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The Fast Company Executive Board is a private, fee-based network of influential leaders, experts, executives, and entrepreneurs who share their insights with our audience.

Tech industry predictions for 2022—the year of the person

In the technology industry, I think 2022 is going to be the year of the person.

Tech industry predictions for 2022—the year of the person
[fizkes / Adobe Stock]

In the technology industry, I think 2022 is going to be the year of the person. Alongside company attention pivoting from acquisitions to customers, I foresee company attention shifting from consideration of how to support employees’ hybrid work to how to keep them safe—both in a tech sense and in a personal sense—while they engage in that work, all the while being mindful of the need to foster a connected culture while work unfolds in all-new ways.

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I’ve noticed a number of companies pivoting their strategies to focus more on their customers and less on acquisitions. This shift will likely be felt both externally and internally as a lot of revenue- and commercial-side employees move into customer-side roles. For those who are customer-focused already, this is your time to shine. Some consider the chief customer officer role as a stepping stone to the CEO seat, and it wouldn’t surprise me to see a number of CCOs making the leap to the chief executive seat this year.

Accompanying an increased focus on the customer, I predict that artificial intelligence will take center stage in the creation of preemptive customer strategies. Preemptive strategies entail understanding the future needs of customers and seamlessly delivering a solution for those future needs. Smart companies will leverage their AI analytics to play a major role in predicting those future customer needs.

AI also will likely play a big role in the return to the workplace. While some companies foresee a return to in-office work in 2022, others have foregone the idea of a physical workplace—and most will probably adapt to some form of hybrid work. To support hybrid work, implementing automation that helps employees be more productive will be of paramount importance. Companies often consider how automation will help them serve customers via self-service and more, and it will be important to remember that automation can help internal processes and employees, too. A survey we conducted last year showed how fostering a connected culture via effective technology can boost employee productivity and well-being—and other research has shown that happier employees yield happier customers. Minding the ethical challenges of AI will be important on both front- and back-ends. More and more ethical leaders are sharing what is required to mind the ethics of the future.

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Managing a hybrid workforce comes with new risks, too. As companies gravitate toward new types of tech to run their new hybrid workplaces, they must prioritize security for their tech as well to protect both themselves and their customers. A respected expert in the field of cybersecurity, our chief information security officer, Heather Hinton, recently published an important piece titled “Key Zero Trust Practices for a Cyber-Secure Hybrid Workforce” that I think all companies would be wise to read and heed in the coming year.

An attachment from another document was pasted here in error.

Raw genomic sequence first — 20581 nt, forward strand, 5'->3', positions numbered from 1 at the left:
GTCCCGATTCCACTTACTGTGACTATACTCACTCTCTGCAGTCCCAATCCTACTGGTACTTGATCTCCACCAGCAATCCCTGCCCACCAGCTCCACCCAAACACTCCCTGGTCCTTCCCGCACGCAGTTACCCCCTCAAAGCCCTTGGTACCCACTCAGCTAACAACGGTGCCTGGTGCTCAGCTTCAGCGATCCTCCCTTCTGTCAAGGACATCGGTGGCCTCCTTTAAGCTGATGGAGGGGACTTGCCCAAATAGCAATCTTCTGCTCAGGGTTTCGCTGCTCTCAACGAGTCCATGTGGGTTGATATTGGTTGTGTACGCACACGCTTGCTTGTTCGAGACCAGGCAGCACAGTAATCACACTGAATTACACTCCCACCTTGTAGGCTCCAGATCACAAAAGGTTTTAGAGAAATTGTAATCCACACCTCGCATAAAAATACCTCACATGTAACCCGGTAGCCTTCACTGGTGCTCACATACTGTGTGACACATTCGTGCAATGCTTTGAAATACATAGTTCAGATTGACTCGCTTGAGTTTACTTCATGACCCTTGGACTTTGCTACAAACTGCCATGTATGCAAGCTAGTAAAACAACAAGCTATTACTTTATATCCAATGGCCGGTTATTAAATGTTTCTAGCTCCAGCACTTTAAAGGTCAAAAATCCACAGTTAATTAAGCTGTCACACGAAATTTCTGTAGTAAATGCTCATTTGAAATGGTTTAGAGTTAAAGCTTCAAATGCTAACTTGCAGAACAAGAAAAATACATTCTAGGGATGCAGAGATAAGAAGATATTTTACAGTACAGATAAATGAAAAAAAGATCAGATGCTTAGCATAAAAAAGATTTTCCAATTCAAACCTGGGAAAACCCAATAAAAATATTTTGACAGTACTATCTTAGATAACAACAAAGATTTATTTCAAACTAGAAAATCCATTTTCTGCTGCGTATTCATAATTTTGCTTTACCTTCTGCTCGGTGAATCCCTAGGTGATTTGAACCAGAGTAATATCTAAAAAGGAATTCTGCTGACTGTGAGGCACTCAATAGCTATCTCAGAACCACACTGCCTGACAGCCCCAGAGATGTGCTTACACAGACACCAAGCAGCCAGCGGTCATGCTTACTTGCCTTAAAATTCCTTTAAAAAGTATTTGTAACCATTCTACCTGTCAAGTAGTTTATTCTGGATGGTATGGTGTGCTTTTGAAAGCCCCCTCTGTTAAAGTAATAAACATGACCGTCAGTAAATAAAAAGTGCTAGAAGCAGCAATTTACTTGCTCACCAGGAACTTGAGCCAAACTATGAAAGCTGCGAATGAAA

Because of the new “work from anywhere” culture, and because of the Great Resignation, talent pools are saturated. When hiring, I think companies would be wise to consider how to create and maintain a culture of excellence staffed by people who wake up ready to be their best selves every day. Now is the time to create a culture so magnificent that no one wants to leave it, even for more money, because people are so grounded in the purpose of their work. I’ve found that one of the best ways to keep people from leaving is to assure them of their path forward by hiring robust individual contributors and developing them internally to become your top talent. Companies have to be mindful of fighting unconscious bias in hiring, too—especially for women, and especially now, given how many women have left the workforce during the pandemic.

Last but not least, in this world that is more “always-on” than ever, with work entering many of our homes and inspiring all-new questions about work-life balance, I believe we all have to increase our attention to self-care. As a parent, I instituted some “mommy break” times this year as a way to balance my mental shifts between work and home.

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RingCentral Ventures announced TaskHuman as one of its first partners, and my employees and I are users and fans of this health and wellness app that connects employees to professional coaches anytime on any device. I think companies need to encourage their employees to take care of their minds and bodies in new, hybrid ways mirroring their work. There is no one-size-fits-all for self-care strategies; making time and attention to self-care fun, like via an interesting and inspiring app, is a way to remind our staff that we do care about them outside of their work roles. I think 2022 is definitely going to be the year in which we all are going to need and want to see that kind of support for our new hybrid lives that are unfolding.

I predict that 2022 will be the year of the person—the customer. Businesses that leverage advanced technologies to serve their people, whether it be their employees or customers, will thrive. Technology is here to enhance experiences without being intrusive and impersonal—and it’s how businesses apply technology that makes a difference.


Faiza Hughell is RingCentral‘s Chief Customer Officer focused on customer success across all markets and geographies.

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